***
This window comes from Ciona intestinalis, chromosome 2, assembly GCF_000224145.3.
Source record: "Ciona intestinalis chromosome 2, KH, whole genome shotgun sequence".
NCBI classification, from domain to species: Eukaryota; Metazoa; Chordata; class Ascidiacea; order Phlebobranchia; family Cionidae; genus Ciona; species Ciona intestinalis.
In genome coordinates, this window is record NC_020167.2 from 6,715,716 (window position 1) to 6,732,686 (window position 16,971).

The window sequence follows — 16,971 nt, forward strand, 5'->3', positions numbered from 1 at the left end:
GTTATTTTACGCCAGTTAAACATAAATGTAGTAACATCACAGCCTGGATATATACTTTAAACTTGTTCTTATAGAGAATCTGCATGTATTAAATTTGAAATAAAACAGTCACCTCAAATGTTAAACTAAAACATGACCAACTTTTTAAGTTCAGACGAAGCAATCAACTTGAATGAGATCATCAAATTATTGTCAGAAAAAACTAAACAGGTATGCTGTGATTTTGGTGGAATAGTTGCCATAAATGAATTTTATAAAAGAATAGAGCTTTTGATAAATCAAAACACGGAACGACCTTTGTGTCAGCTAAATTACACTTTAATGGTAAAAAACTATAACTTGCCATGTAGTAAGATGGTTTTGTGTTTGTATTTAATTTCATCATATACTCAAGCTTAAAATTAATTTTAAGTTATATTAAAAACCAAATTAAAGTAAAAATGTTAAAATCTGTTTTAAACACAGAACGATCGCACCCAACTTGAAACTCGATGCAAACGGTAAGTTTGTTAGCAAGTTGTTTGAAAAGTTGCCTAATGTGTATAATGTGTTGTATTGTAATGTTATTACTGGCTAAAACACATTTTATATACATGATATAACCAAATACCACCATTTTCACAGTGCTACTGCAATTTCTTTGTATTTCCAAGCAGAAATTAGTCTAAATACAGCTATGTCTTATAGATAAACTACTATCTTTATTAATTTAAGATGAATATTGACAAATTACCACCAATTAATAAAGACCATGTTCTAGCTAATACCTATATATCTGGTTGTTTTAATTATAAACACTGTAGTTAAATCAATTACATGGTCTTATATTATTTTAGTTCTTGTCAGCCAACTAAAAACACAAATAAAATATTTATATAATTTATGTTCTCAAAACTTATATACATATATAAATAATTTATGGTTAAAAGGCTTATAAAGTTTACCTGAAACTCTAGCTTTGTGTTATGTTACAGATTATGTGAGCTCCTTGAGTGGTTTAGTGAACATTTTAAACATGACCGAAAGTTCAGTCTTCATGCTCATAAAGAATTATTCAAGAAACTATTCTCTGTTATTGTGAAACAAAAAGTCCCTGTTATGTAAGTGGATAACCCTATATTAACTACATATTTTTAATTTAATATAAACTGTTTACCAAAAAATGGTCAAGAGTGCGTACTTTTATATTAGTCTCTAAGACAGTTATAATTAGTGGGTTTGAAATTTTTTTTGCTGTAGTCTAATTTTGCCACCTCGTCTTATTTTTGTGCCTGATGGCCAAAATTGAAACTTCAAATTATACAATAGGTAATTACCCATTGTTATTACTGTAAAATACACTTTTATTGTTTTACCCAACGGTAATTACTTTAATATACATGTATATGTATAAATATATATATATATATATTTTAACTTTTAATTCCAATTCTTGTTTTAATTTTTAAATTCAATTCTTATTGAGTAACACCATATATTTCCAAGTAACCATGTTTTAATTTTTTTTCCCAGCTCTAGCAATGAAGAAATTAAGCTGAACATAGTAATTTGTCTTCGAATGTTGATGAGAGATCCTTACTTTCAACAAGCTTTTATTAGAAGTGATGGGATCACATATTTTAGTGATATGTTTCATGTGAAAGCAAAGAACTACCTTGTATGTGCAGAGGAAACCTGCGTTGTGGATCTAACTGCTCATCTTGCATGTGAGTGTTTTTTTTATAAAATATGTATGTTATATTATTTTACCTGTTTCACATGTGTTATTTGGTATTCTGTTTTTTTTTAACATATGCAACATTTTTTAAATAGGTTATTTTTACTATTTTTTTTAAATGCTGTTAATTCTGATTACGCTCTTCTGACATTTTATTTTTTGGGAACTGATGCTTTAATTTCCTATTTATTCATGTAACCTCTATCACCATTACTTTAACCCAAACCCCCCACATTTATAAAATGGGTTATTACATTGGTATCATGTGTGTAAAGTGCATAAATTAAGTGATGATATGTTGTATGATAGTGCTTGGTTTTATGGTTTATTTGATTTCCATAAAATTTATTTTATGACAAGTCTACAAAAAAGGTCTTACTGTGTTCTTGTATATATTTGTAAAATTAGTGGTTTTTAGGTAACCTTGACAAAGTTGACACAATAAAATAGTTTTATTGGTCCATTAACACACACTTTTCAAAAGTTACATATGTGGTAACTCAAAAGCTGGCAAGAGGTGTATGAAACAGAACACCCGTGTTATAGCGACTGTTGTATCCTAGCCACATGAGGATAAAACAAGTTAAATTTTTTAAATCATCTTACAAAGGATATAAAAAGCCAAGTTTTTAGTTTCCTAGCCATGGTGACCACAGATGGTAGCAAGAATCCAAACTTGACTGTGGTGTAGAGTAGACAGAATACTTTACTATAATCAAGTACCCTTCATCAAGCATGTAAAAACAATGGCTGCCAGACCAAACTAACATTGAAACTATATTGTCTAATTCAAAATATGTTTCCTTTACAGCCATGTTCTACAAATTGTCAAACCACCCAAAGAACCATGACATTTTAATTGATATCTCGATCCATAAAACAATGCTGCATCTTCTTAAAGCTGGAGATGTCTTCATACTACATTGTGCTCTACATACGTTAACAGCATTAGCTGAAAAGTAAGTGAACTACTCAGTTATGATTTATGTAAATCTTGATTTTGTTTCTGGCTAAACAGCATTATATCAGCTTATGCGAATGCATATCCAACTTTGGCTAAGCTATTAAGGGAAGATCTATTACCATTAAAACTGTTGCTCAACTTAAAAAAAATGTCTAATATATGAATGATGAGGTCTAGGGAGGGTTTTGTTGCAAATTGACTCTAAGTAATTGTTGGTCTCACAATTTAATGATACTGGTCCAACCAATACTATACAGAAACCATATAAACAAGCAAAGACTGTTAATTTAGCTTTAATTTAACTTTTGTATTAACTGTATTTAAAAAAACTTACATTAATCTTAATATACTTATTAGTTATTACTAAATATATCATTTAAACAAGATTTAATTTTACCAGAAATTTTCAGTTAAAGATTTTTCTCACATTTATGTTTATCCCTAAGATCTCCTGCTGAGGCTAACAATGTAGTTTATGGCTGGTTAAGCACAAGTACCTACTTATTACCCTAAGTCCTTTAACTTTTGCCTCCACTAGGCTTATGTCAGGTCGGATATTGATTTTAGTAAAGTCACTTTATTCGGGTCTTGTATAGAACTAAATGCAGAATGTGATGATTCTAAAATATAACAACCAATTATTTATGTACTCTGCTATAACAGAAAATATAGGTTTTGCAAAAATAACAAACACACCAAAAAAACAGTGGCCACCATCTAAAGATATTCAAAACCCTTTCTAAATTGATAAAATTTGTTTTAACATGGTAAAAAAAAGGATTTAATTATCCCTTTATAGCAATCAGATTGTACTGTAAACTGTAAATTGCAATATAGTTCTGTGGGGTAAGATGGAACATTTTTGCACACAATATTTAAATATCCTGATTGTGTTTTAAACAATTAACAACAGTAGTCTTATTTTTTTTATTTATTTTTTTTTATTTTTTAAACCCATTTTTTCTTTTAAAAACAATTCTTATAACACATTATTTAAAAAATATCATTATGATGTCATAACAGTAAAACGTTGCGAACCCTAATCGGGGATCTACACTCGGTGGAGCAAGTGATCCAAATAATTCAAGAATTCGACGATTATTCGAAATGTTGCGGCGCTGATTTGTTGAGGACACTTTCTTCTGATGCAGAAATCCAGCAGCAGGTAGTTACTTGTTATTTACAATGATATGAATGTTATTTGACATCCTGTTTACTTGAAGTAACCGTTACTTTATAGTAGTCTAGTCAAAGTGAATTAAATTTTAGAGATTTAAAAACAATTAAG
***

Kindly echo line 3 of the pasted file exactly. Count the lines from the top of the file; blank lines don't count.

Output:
NCBI classification, from domain to species: Eukaryota; Metazoa; Chordata; class Ascidiacea; order Phlebobranchia; family Cionidae; genus Ciona; species Ciona intestinalis.